2012 Chevrolet Cruze
NHTSA Defect Investigations
The Office of Defects Investigations (ODI) is an office within the NHTSA which investigates serious safety problems in the design, construction or performance of vehicles. The NHTSA is authorized to order manufacturers to recall and repair vehicles, if the ODI finds a safety issue. NHTSA investigations for the 2012 Chevrolet Cruze, both ongoing and closed, are listed below:
INVESTIGATION: Air Bag Non-deployment
NHTSA Defect Investigation #RQ13002
Component(s): Air Bags
Air Bags:Frontal:Driver Side Inflator Module
Summary: General Motors (GM) has initiated a safety recall of 31,520 model year (MY) 2012 Buick Verano and Chevrolet Camaro, Cruze and Sonic vehicles to address a defect condition that could result in the primary or secondary stage air bag not deploying.These vehicles are a small percentage of all MY 2012 vehicles and were built on several specific production dates broadly ranging from December 1, 2011 to August 2, 2012 (see NHTSA recall 14V-300 for more information).Also, see attached additional report for more information.This investigation was opened to evaluate the scope of two uninfluenced safety recalls (NHTSA recalls 12V-522 and 13V-023) of certain MY 2012 Verano, Camaro, Cruze and Sonic vehicles.These recalls involved the same defect issue as the new recall mentioned above.Accordingly, this investigation is closed based on the recall actions GM is undertaking.
INVESTIGATION: Engine compartment fire
NHTSA Preliminary Evaluation #PE12010
Summary: In a June 21, 2012 letter to NHTSA, General Motors LLC. (GM) submitted a Defect Information Report (DIR) identifying a defect in approximately 413,148 model year (MY) 2011 through 2012 Chevrolet Cruze vehicles manufactured from October 2, 2009 through May 31, 2012 (Recall 12V-288). According to GM, engine oil change procedures can result in spilling or dripping of oil on the engine shield.Also, manual transmission vehicles with a completely worn clutch may cause hydraulic fluid to be expelled from the clutch housing vent hole.If oil, debris or the burning hydraulic fluid contacts hot engine or exhaust system surfaces, and the engine shield, the shield may ignite and burn, leading to a possible engine compartment or vehicle fire.GM and its engine shield supplier, Hanwha, modified the engine shield to address factors that may contribute to engine compartment fire. The redesigned shields were completely implemented in production vehicles by June 2012.The Office of Defects Investigation (ODI) analyzed complaint data provided by GM as well as complaints submitted to ODI from consumers. In total, there were 25 unique Chevrolet Cruze reports indicating hot surface ignition due to engine oil or hydraulic fluid contacting hot manifold, exhaust surfaces and the engine shield.Four additional fires were identified that resulted from other or unknown causes, including 1 attributed to a missing oil filler cap.Three fires of unknown cause all involved vehicles equipped with 1.4L L4 turbocharged engines.ODI will continue to monitor field experience in Cruze vehicles equipped with that engine.Owners of the recalled vehicles are notified to take their vehicle to a GM dealer, who will modify the engine shield to prevent oil fluids from contacting the shield.Also, on vehicles with a manual transmission, dealers are to apply a protective tape to the electronic power steering wire harness to prevent any incidents related to this issue. This preliminary evaluation is closed.The ODI reports cited above can be viewed at www-odi.nhtsa.dot.gov/owners/SearchNHTSAID under the following identification numbers (ODI Nos.): 10456338, 10453754, 10450556, 10446718.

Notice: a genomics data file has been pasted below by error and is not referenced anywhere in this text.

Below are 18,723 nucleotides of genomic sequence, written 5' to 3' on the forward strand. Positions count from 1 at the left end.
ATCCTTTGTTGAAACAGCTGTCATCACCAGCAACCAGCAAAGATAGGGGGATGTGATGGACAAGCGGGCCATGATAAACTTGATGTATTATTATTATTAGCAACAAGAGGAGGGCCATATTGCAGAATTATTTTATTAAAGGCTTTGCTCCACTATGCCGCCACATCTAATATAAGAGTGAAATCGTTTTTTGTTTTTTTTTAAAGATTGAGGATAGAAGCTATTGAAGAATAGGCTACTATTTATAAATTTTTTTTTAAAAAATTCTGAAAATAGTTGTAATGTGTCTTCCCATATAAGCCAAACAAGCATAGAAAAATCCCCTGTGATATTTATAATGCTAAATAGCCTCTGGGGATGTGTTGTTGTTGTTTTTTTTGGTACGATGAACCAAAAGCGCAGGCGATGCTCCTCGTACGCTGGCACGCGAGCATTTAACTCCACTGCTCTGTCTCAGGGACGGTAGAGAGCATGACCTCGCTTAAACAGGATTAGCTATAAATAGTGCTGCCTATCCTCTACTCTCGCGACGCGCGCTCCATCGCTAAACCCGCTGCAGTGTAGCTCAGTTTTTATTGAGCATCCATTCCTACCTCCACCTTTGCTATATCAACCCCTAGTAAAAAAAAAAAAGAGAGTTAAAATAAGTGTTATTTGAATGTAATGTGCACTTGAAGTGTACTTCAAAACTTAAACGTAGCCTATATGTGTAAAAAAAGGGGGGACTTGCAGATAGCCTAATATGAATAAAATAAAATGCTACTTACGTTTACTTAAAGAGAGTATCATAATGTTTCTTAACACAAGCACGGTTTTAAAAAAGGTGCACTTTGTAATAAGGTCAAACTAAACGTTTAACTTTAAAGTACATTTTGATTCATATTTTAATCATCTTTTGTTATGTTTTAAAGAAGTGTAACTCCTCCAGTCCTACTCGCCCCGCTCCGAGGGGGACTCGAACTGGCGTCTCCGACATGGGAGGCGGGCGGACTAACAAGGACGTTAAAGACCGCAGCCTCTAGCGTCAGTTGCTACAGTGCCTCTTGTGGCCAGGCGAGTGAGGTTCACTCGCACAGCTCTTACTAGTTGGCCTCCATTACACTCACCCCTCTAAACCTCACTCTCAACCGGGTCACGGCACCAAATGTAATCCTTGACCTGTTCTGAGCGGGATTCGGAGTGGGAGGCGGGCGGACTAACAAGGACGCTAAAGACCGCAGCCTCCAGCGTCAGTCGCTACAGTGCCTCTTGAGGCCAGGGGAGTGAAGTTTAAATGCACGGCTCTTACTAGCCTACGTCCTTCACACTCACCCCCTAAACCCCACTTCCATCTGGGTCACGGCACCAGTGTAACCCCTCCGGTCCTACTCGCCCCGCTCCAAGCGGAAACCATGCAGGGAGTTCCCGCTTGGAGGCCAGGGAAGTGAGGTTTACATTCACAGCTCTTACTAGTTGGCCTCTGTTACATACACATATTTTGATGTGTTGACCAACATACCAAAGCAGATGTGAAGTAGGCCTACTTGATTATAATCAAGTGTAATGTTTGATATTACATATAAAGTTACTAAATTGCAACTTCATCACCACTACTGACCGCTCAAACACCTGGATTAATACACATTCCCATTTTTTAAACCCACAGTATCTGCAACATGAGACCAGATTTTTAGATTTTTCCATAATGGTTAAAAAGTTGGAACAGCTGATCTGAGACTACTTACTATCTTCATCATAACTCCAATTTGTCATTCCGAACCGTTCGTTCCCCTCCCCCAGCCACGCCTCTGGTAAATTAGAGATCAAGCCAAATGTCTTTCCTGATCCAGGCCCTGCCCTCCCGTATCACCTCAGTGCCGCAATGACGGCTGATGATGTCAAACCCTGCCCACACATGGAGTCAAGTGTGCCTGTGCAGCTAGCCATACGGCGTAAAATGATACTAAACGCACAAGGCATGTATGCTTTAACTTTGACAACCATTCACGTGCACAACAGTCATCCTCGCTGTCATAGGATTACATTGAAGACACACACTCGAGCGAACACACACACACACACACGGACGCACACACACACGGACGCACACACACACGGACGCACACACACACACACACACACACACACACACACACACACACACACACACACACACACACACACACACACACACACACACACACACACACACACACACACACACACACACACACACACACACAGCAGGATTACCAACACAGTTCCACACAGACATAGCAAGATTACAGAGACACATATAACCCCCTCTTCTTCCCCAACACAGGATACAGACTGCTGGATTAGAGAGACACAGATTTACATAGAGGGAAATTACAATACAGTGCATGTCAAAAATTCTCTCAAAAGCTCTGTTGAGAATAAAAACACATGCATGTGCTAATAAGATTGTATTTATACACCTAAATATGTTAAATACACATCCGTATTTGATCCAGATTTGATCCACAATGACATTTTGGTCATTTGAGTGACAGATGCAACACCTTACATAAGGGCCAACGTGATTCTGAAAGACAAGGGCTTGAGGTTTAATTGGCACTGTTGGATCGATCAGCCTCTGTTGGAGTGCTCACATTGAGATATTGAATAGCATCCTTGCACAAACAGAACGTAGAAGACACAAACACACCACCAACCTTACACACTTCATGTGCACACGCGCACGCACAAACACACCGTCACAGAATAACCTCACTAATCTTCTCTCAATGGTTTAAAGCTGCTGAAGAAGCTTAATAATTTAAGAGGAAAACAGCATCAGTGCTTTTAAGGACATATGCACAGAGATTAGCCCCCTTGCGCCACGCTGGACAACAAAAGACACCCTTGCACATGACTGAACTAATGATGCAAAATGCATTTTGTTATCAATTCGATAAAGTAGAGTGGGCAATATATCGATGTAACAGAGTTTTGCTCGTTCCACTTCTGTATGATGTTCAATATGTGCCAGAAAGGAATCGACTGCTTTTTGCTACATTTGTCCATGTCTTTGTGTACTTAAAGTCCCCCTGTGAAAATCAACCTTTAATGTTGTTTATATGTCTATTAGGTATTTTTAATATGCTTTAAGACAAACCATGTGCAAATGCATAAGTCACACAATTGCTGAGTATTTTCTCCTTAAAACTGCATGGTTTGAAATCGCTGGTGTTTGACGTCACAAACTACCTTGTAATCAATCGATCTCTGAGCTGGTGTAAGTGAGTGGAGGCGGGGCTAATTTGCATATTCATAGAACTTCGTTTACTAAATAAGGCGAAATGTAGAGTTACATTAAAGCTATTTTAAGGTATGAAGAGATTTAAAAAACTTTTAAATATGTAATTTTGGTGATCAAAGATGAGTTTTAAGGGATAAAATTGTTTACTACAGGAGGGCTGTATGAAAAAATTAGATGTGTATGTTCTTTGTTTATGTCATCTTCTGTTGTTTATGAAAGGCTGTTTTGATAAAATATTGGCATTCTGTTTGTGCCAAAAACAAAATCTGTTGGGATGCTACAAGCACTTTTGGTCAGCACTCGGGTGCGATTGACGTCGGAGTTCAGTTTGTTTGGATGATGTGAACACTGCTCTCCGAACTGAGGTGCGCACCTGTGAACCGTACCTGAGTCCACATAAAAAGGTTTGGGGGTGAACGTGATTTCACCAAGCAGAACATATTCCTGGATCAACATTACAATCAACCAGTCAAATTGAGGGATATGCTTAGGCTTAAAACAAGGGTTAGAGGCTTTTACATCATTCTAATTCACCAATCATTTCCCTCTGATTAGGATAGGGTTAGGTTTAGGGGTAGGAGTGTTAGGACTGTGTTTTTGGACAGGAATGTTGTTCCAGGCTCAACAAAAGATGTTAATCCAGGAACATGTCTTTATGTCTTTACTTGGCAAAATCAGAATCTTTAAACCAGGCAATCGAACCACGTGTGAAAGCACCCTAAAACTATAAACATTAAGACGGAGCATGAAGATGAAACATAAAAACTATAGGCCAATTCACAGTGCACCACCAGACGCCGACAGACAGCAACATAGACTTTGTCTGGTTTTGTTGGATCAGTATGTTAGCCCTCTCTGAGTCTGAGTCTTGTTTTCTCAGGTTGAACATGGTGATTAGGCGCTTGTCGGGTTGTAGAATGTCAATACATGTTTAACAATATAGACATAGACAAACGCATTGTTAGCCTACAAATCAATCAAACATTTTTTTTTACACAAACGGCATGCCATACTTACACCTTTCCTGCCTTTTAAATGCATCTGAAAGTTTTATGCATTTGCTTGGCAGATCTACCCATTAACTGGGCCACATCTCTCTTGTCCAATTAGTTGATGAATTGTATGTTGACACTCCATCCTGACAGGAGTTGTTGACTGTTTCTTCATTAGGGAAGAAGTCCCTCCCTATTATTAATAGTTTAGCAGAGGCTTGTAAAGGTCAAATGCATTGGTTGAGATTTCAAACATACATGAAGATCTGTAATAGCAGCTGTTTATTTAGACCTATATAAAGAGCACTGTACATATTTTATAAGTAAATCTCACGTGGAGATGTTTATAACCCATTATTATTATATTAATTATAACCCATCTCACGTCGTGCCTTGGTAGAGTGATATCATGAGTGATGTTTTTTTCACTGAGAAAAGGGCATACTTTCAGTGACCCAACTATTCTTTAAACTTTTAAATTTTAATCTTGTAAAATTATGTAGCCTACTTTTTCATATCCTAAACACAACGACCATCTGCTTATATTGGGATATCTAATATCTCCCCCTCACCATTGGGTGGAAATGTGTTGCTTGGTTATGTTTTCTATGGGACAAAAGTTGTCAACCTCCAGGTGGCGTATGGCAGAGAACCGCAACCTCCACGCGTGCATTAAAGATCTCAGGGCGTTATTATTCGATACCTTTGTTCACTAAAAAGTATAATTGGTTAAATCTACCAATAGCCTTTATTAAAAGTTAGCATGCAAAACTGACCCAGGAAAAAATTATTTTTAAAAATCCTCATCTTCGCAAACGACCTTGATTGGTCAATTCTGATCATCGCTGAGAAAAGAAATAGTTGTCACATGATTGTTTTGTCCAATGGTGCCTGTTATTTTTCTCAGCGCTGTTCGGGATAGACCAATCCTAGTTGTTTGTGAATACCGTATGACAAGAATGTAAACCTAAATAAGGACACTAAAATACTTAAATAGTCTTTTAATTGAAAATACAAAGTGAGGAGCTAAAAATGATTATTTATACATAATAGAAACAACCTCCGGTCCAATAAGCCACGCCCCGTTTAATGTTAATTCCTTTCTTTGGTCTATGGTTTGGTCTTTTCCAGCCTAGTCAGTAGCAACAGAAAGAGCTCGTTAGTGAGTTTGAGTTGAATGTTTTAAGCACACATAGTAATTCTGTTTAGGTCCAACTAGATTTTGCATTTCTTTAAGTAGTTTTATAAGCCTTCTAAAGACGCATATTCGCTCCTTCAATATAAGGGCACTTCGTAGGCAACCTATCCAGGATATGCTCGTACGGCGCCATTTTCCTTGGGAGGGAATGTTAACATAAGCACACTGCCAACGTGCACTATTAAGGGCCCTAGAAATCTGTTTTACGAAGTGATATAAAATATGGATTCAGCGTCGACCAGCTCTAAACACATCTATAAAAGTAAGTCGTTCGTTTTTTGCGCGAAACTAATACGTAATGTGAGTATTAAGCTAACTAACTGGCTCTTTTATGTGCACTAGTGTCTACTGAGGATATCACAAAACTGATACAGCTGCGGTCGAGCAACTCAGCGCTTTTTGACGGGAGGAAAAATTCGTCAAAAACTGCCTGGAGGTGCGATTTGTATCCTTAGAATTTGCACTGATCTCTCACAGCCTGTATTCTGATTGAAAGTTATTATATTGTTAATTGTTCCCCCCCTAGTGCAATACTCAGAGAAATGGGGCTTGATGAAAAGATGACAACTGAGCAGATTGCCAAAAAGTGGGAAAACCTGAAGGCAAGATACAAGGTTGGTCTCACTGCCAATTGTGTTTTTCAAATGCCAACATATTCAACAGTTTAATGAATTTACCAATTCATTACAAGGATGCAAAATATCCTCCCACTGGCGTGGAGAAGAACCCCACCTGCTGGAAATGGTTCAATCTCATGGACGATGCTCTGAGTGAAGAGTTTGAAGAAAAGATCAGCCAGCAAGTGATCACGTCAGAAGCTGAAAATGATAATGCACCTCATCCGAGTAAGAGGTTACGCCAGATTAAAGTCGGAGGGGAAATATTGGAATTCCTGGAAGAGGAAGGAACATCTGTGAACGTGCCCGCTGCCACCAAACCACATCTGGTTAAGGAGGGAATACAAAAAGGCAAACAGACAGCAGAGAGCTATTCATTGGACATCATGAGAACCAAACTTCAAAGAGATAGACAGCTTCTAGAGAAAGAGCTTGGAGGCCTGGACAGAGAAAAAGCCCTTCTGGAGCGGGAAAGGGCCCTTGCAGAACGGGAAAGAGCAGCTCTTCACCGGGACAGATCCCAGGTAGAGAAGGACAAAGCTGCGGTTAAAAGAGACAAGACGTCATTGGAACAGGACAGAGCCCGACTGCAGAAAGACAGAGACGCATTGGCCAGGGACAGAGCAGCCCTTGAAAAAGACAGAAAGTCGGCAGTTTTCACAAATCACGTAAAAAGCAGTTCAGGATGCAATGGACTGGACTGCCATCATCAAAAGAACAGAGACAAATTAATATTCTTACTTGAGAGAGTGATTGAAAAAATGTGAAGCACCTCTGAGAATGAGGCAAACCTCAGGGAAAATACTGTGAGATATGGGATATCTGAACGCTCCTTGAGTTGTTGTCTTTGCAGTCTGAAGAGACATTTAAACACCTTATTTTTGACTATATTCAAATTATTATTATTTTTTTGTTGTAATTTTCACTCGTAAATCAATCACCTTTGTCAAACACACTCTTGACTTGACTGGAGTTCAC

INVESTIGATION: Chapman Chevrolet / Cruze Engine Recall
NHTSA Defect Investigation #AQ12002
Component(s): Engine And Engine Cooling:Engine:Gasoline
Summary: NHTSA opened AQ12-002 to determine whether Chapman Chevrolet of Philadelphia, Pennsylvania complied with the requirements of the National Traffic and Motor Vehicle Safety Act, 49 U.S.C.Chapter 301 (Safety Act) and its implementing regulations.The Safety Act requires, among other things, that a manufacturer notify its dealers of defects related to motor vehicle safety and non-compliances with Federal Motor Vehicle Safety Standards and, in turn, that a dealer not sell a new vehicle subject to a recall unless the recall remedy has been performed (49 U.S.C. § 30120(i)). NHTSA issued an information request (IR) letter to Chapman Chevrolet on October 16, 2012.Chapman Chevrolet responded to this request on November 8, 2012.To gather additional information, NHTSA mailed an IR letter to General Motors LLC (GM) on February 25, 2013.GM responded to this request on April 1, 2013.NHTSA then issued a second IR letter to Chapman Chevrolet on July 2, 2013.Chapman Chevrolet supplied their response on July 30, 2013. NHTSA-€™s investigation indicated that Chapman Chevrolet sold and delivered 23 recalled vehicles that did not have the recall remedy completed at the time the vehicles were delivered to the customers.NHTSA therefore concluded that Chapman Chevrolet was liable for civil penalties for violations of the Safety Act, pursuant to 49 U.S.C. § 30165.Under a Settlement Agreement dated October 1, 2014, Chapman Chevrolet paid compromised civil penalties in the amount of $50,000.This Audit Query is closed.